Along the banks of the Grand River, just upstream from Grand Haven’s famous musical fountain, along a cut-out in the river known as “the sag,” is a mile of shoreline that has been privately held for many decades.
The 345-acre property sits between green space owned by the cities of Grand Haven and Ferrysburg and North Ottawa Dunes. The site has long been used for sand mining but has been inactive in recent years. The property includes forested dunes, an 80-acre, and riverfront land with wetlands.
This fall, the public will have the opportunity to experience the natural beauty this property holds for the first time.
This property is now co-owned by Ottawa County Parks and the Land Conservancy of West Michigan (LCWM). It will open to the public on October 15, 2018, following boundary marking, safety improvements, sign and trail marking installations.
A partnership seeking permanent conservation
The Land Conservancy purchased half the property by securing a loan from The Conservation Fund and has leased its portion of the property to Ottawa County Parks for management. Once the funds have been secured to pay back the loan used for the purchase and additional expenses, the property will be transferred to and fully owned by Ottawa County Parks.
“In order to secure this property for the public, the purchase needed to happen in full, but we only had grant funding for just over half of the property. The Land Conservancy really stepped up and for that, we are very grateful. Without them, the opportunity to purchase this land would not have been possible,” said John Scholtz, Ottawa County Parks Director.
Now both organizations are working to secure the remaining funds needed to protect all of the property. Ottawa County Parks submitted a 2018 grant application to the Michigan Natural Resources Trust Fund and a decision on that request will be made in December of 2018. The Land Conservancy will need to raise a minimum of $200,000 to cover costs related to the loan.
“The Trust Fund grant is critical to the success of this project, and they will be looking to see how much the community stands behind it,” said Land Conservancy Executive Director Joe Engel. “Strong public support is crucial; the more we are able to raise before the final grant decision, the more likely the trust fund is to approve the grant.”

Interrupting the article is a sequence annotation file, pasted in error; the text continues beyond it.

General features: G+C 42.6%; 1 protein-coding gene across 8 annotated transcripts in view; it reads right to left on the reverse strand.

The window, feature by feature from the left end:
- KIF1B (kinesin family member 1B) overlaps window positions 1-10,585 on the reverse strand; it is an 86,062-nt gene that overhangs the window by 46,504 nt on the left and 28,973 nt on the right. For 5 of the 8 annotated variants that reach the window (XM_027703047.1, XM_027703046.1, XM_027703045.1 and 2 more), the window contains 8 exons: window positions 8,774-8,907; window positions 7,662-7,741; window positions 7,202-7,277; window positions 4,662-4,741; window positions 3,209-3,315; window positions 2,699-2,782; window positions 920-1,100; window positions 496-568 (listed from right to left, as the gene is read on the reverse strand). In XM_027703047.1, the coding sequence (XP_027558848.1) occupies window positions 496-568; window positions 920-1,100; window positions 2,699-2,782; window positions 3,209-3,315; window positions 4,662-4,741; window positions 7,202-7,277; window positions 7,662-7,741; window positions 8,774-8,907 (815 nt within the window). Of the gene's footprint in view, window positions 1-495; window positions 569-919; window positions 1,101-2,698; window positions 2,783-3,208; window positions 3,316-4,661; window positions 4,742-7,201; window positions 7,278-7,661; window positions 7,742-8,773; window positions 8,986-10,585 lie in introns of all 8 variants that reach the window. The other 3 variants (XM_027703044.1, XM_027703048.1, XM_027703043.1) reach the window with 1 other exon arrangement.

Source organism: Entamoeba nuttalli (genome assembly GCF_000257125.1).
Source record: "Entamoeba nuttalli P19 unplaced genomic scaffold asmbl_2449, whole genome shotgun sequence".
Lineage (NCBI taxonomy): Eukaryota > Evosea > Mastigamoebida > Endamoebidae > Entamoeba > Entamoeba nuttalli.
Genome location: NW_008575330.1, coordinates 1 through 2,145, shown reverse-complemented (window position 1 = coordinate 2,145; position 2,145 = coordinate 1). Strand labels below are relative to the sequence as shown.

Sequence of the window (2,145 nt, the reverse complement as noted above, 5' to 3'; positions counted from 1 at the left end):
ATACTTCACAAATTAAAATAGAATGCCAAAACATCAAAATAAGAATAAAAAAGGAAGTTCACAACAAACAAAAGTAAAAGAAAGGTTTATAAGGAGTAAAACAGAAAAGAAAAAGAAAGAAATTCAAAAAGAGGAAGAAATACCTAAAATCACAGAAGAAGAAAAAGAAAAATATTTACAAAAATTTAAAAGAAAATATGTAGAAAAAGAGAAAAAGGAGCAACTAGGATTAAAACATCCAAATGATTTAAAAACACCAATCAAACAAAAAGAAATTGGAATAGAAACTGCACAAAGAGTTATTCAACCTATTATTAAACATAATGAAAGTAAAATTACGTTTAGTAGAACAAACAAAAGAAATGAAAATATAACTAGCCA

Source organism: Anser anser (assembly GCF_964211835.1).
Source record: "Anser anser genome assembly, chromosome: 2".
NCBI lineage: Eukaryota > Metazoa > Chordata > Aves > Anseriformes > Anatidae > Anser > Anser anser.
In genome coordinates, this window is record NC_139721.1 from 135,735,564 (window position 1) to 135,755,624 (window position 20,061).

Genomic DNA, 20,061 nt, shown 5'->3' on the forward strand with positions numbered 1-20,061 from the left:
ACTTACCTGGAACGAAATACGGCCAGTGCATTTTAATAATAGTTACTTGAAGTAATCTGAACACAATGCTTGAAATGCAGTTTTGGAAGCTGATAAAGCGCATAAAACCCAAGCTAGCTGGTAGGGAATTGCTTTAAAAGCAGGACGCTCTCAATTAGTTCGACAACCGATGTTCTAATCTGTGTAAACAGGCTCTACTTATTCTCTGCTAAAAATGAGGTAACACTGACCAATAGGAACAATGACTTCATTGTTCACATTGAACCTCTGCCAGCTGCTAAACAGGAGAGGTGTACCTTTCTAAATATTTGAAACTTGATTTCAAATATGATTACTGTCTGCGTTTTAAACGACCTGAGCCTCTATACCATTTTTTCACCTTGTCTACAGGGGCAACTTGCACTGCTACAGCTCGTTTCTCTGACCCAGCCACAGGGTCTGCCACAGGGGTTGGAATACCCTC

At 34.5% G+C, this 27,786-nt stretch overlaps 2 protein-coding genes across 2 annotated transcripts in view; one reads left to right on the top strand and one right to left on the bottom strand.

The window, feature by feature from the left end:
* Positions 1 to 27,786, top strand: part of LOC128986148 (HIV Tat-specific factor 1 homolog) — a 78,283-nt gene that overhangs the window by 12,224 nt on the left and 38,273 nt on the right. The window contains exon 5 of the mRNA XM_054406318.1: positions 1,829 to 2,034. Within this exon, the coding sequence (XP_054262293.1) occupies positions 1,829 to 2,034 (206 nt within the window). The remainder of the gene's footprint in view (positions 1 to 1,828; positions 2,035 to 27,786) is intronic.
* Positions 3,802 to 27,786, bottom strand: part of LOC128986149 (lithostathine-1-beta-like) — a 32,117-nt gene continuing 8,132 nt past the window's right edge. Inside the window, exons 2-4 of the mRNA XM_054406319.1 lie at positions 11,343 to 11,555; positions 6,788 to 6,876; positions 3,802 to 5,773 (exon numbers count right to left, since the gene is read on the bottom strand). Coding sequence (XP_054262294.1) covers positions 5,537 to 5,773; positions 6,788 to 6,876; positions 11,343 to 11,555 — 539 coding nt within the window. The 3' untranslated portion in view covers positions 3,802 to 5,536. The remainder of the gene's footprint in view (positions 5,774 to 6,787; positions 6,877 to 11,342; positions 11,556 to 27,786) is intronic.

Anyone interested in making a contribution to help save this property for public enjoyment and nature preservation can visit: naturenearby.org/ottawasands
“Since the addition of this property to the county parks system was unexpected, funds are not available for its immediate development,” said Scholtz. “The first step toward long-range improvements will be to create a master plan for the site. The master planning process will include multiple opportunities for public participation and comment.”
If grant funding allows Ottawa County Parks to acquire the remainder of the property in the summer of 2019, the master planning process could begin as early as fall 2019.
“For now, the site will remain undeveloped and there will be very limited amenities — basically just opportunities to view and hike the property. Actual park development is likely several years away,” said Scholtz. “We also have some surveying and studying to do and we ask that visitors respect the rules we have set for the lake. When we open in October we will be allowing only catch and release fishing and prohibiting live bait. Once we study the current fish populations that rule may be revised.”
Swimming and watercraft will also be prohibited on the inland lake.
How the purchase came together
Last fall, the owner of the property approached Parks and with an offer to sell, creating an opportunity to link together public land in a corridor stretching six miles from PJ Hoffmaster State Park nearly to Grand Haven’s North Pier. The owner made a limited-time offer to donate 25% of the total $11.22 million land value.
With the Michigan Natural Resources Trust Fund (MNRTF) grant deadline already long past, Ottawa County Parks was given an opportunity to present the project at the MNRTF board meeting last December. The board came back in favor of the project, recommending that $4.2 million be allocated for the acquisition of the property. This covered roughly half of the funds needed to acquire the whole property. The board encouraged Parks to submit a grant for additional funding to complete the purchase the following year.
One of the owner’s conditions for the sale was that the property be purchased this year, in its entirety. Without $4 million dollars to spare in its budget, Ottawa County Parks approached the Land Conservancy for help. The Land Conservancy secured a $4 million, short-term loan from The Conservation Fund, a national organization that provides low-interest loans for conservation projects.
About the property
- 219 acres of state-designated critical dunes
- 5,585’ of Grand River frontage
- 80-acre, man-made inland lake
- 2,400-acre Lake Michigan coastal corridor
- Bordered by public land
- The potential for an inter-park trail along the Lake Michigan coast